Jewish group condemns new Ugandan anti-gay law
After Ugandan President Yoweri Museveni on Monday signed into law a bill assigning a life sentence to some forms of homosexual activity, the American Jewish World Service (AJWS), which has made LGBT rights its foremost issue, swiftly responded.
“By signing this draconian bill into law, President Museveni has demonstrated his disregard for the fundamental human rights of Ugandan citizens and has sanctioned hate and discrimination toward LGBT Ugandans,” AJWS president Ruth Messinger said in a Feb. 24 press release.
Under the law, someone convicted of “aggravated homosexuality” could face life imprisonment, and the law defines “aggravated homosexuality” as sexual activity with a person who is disabled, or under 18-years-old, or instances in which the offender is HIV positive, according to the New York Times report.
New York-based AJWS leader Messinger called Ugandan leader’s signing of the bill a “cynical maneuver…[designed] to consolidate his political power at the expense of the lives and dignity of LGBT Ugandans.”
AJWS, an international development and human rights organization, has been pushing back against the legislation for several years. On Feb. 10, believing that the Ugandan president would be susceptible to United States pressure and in attempt to cultivate support from American officials, representatives of AJWS and allied groups convened at Congresswoman Karen Bass’ (D-37th district) Los Angeles headquarters at Wilshire boulevard and Highland avenue, to voice their disapproval of the legislation.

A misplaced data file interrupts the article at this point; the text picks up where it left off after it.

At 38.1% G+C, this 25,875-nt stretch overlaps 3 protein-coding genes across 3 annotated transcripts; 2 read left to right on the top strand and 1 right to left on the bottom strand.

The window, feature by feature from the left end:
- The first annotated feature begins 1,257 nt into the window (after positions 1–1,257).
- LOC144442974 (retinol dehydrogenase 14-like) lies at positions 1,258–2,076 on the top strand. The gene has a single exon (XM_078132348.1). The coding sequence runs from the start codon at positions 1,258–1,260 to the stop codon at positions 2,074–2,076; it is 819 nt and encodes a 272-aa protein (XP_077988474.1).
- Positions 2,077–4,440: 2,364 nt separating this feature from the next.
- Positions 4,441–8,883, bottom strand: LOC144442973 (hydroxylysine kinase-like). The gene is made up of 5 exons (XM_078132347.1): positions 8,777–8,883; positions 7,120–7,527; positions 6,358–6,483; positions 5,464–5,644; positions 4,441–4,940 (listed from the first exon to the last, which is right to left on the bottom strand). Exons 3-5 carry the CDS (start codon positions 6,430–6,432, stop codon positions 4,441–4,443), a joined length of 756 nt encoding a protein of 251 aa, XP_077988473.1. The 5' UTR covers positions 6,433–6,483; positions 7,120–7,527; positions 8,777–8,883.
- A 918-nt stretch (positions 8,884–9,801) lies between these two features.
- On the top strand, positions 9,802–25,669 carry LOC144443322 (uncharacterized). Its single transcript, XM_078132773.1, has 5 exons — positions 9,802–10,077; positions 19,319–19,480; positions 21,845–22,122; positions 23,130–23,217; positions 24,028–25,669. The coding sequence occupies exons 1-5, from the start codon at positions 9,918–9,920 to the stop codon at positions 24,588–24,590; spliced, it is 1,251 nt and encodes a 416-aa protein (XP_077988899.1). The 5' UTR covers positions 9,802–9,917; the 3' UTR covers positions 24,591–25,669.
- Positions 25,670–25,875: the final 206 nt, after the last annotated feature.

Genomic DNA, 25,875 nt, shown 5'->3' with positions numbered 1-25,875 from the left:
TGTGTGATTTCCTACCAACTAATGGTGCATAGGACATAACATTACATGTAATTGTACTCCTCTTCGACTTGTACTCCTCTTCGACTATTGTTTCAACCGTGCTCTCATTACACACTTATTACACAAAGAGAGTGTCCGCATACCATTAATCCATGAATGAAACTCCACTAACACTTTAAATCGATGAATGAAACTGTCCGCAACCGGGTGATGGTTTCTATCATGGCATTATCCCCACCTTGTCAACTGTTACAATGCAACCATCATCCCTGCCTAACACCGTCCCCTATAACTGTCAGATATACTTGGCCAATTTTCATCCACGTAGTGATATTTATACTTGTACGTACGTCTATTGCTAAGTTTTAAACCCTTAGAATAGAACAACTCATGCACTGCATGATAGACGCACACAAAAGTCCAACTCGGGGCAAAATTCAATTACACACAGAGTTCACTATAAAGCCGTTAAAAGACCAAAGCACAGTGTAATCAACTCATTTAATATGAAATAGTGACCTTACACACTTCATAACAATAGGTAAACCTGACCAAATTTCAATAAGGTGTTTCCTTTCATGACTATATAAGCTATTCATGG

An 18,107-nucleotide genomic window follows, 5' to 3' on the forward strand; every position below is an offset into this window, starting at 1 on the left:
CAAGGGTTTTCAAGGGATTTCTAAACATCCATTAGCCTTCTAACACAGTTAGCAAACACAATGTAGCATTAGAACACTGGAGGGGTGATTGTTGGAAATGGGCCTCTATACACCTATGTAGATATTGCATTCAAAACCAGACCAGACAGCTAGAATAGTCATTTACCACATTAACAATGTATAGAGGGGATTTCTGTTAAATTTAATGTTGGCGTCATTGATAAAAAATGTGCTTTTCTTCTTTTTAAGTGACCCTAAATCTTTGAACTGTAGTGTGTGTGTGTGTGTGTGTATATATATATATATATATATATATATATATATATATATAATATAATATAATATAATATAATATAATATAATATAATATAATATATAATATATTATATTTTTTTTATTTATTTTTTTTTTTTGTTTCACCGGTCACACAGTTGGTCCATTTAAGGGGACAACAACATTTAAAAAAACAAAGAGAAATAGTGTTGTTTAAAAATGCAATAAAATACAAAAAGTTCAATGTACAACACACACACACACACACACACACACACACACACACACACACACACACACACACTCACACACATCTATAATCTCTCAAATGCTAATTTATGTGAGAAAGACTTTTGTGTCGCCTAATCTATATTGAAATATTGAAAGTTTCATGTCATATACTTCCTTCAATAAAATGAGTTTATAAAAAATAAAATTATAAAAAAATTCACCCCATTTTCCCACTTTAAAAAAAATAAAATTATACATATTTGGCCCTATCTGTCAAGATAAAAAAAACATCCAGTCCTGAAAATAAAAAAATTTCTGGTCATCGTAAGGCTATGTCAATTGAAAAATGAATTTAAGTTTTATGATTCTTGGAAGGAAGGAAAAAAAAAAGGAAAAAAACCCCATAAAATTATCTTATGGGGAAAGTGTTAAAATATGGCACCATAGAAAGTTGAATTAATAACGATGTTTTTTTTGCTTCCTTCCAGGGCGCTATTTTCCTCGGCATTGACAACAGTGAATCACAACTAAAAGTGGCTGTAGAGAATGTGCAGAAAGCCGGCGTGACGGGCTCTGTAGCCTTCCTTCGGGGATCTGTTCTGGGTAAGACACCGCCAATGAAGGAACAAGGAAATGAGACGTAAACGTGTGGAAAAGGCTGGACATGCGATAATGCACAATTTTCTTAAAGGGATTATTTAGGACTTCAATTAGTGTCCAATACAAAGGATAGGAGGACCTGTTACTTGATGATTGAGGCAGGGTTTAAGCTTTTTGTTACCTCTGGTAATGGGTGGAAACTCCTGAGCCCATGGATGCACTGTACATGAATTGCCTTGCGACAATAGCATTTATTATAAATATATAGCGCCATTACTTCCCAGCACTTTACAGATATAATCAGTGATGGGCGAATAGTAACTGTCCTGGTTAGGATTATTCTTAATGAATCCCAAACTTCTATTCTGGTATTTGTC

The group represented the intersection of Jewish L.A.’s social justice and LGBT communities; participants carried signs that read, “We Believe Love is Not a Crime. Stand with LGBT Ugandans” as they marched into Bass’ L.A. office that afternoon.
On Feb. 10, an AJWS-led delegation expresses solidarity with the LGBT community of Uganda. Photo by Ryan Torok.
They met with Jacqueline Hamilton, the L.A.-based field representative of Congresswoman Bass, and they presented a letter that called on the Ugandan president to veto the law. AJWS had gathered the signatures of more than 300 rabbis for the letter.
Bass’ Web site illustrates her interest in the law, through a statement from December: “I am deeply concerned regarding the harassment, discrimination and violence that Uganda’s LGBT community will certainly face should this legislation become law,” the congresswoman said in December.
Bass could not be immediately reached for comment on Feb. 24.
The bill is a revised version of a 2010 bill, which included a provision for the death penalty in connection to acts of “aggravated homosexuality.” The version that was signed into law this week does not include the death penalty provision.
Social justice organizations inside of Uganda plan to challenge the constitutionality of the bill in court, according to the AJWS press release.